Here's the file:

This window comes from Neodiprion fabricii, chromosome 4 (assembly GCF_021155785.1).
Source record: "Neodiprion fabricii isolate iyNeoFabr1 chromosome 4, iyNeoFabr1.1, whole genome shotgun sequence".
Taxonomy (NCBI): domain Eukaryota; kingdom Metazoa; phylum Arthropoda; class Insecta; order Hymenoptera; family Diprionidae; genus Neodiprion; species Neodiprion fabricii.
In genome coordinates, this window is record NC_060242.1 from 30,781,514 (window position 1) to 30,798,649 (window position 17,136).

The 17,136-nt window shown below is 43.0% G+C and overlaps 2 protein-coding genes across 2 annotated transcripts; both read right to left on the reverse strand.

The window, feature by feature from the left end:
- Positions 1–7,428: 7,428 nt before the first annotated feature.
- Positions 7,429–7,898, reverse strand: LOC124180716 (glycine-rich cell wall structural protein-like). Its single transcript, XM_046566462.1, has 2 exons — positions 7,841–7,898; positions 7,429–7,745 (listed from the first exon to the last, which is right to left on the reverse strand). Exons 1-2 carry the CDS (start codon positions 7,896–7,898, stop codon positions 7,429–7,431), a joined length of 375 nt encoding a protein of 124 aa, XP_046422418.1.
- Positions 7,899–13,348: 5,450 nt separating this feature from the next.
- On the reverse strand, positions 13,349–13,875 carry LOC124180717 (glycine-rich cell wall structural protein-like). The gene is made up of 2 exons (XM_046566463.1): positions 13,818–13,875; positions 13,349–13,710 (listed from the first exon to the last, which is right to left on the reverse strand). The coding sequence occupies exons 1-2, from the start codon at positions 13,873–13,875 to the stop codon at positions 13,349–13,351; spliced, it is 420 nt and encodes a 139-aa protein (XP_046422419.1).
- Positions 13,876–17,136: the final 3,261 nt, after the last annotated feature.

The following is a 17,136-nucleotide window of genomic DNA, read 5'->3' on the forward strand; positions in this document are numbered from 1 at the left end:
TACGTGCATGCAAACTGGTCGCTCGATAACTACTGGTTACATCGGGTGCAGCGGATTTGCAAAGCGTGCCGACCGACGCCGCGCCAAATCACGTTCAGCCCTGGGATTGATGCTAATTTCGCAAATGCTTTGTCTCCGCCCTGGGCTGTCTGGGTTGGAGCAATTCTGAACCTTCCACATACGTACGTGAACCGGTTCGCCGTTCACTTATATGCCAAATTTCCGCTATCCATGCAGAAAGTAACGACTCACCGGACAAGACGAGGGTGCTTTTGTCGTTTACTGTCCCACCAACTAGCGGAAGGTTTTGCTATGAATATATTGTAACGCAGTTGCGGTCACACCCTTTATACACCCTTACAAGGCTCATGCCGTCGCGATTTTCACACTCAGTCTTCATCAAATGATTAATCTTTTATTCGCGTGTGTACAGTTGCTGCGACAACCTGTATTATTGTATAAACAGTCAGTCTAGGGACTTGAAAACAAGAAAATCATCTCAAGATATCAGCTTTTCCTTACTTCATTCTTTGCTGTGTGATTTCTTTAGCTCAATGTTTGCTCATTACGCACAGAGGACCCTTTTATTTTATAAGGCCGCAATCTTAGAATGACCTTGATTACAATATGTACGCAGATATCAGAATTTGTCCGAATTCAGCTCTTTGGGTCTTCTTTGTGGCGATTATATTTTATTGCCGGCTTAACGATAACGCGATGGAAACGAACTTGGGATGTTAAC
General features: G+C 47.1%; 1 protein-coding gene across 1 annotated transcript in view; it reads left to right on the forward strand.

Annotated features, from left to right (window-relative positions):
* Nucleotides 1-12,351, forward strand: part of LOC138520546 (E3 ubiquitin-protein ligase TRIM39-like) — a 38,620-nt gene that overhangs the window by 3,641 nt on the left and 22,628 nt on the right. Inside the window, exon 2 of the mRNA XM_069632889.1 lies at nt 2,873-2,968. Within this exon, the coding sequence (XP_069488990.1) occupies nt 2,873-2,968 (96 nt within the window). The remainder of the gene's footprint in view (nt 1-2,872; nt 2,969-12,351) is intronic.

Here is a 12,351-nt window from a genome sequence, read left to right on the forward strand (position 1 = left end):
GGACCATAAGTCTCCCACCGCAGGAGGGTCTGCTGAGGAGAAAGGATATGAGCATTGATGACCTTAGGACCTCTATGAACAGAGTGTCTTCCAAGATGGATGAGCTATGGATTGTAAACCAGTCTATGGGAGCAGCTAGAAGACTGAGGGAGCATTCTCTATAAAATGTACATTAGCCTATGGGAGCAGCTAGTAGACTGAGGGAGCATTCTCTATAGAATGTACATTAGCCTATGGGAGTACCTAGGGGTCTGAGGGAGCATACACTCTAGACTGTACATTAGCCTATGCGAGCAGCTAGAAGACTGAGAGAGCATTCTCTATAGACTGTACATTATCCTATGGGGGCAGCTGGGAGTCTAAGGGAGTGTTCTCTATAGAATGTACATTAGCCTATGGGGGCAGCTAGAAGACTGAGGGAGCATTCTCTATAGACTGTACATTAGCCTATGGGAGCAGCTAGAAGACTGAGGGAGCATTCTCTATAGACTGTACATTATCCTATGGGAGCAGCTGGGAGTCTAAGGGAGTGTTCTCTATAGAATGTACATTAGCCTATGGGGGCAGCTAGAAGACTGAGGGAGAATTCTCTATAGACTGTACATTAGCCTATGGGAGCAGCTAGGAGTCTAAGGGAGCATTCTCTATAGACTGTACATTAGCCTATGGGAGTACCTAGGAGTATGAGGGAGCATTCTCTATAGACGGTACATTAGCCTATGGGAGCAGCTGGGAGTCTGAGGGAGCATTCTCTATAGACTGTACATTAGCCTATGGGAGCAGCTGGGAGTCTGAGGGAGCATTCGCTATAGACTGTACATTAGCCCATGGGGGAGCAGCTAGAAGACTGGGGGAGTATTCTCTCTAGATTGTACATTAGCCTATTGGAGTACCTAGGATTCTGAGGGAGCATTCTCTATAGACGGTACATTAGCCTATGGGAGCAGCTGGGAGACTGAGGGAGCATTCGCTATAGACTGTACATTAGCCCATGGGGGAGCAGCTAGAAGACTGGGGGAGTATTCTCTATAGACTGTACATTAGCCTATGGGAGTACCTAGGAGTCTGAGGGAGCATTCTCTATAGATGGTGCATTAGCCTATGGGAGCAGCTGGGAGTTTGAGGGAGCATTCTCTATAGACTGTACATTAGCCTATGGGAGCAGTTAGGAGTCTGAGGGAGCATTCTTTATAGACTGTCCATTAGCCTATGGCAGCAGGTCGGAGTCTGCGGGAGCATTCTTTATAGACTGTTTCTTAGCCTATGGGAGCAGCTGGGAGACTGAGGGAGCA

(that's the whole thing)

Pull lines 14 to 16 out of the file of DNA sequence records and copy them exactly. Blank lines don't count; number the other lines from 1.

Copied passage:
General features: G+C 47.1%; 1 protein-coding gene across 1 annotated transcript in view; it reads left to right on the forward strand.

Annotated features, from left to right (window-relative positions):
* Nucleotides 1-12,351, forward strand: part of LOC138520546 (E3 ubiquitin-protein ligase TRIM39-like) — a 38,620-nt gene that overhangs the window by 3,641 nt on the left and 22,628 nt on the right. Inside the window, exon 2 of the mRNA XM_069632889.1 lies at nt 2,873-2,968. Within this exon, the coding sequence (XP_069488990.1) occupies nt 2,873-2,968 (96 nt within the window). The remainder of the gene's footprint in view (nt 1-2,872; nt 2,969-12,351) is intronic.